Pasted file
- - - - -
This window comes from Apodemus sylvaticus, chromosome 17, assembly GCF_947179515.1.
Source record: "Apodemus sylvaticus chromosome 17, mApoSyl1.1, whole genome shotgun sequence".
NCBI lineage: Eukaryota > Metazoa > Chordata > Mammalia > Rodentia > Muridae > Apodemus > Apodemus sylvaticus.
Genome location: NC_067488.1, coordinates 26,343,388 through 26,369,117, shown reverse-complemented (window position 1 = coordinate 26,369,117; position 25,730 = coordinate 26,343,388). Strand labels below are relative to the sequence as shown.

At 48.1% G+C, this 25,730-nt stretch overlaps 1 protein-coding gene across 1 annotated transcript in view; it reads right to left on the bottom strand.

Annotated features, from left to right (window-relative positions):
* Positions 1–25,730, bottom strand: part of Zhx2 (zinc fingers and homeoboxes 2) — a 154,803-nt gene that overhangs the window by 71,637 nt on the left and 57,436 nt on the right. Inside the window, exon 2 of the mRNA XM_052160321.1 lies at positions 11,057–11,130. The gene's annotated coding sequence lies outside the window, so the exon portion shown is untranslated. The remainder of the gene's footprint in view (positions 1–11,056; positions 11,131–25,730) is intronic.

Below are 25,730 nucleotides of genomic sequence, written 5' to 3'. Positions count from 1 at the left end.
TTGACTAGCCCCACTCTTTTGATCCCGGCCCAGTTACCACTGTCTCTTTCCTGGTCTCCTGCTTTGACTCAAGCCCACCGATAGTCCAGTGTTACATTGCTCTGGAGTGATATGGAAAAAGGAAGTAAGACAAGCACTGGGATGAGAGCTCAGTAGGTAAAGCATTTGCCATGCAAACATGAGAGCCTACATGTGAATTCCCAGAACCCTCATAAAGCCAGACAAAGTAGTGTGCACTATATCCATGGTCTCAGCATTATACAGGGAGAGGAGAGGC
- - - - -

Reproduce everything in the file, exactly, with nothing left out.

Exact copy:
This window comes from Apodemus sylvaticus, chromosome 17, assembly GCF_947179515.1.
Source record: "Apodemus sylvaticus chromosome 17, mApoSyl1.1, whole genome shotgun sequence".
NCBI lineage: Eukaryota > Metazoa > Chordata > Mammalia > Rodentia > Muridae > Apodemus > Apodemus sylvaticus.
Genome location: NC_067488.1, coordinates 26,343,388 through 26,369,117, shown reverse-complemented (window position 1 = coordinate 26,369,117; position 25,730 = coordinate 26,343,388). Strand labels below are relative to the sequence as shown.

At 48.1% G+C, this 25,730-nt stretch overlaps 1 protein-coding gene across 1 annotated transcript in view; it reads right to left on the bottom strand.

Annotated features, from left to right (window-relative positions):
* Positions 1–25,730, bottom strand: part of Zhx2 (zinc fingers and homeoboxes 2) — a 154,803-nt gene that overhangs the window by 71,637 nt on the left and 57,436 nt on the right. Inside the window, exon 2 of the mRNA XM_052160321.1 lies at positions 11,057–11,130. The gene's annotated coding sequence lies outside the window, so the exon portion shown is untranslated. The remainder of the gene's footprint in view (positions 1–11,056; positions 11,131–25,730) is intronic.

Below are 25,730 nucleotides of genomic sequence, written 5' to 3'. Positions count from 1 at the left end.
TTGACTAGCCCCACTCTTTTGATCCCGGCCCAGTTACCACTGTCTCTTTCCTGGTCTCCTGCTTTGACTCAAGCCCACCGATAGTCCAGTGTTACATTGCTCTGGAGTGATATGGAAAAAGGAAGTAAGACAAGCACTGGGATGAGAGCTCAGTAGGTAAAGCATTTGCCATGCAAACATGAGAGCCTACATGTGAATTCCCAGAACCCTCATAAAGCCAGACAAAGTAGTGTGCACTATATCCATGGTCTCAGCATTATACAGGGAGAGGAGAGGC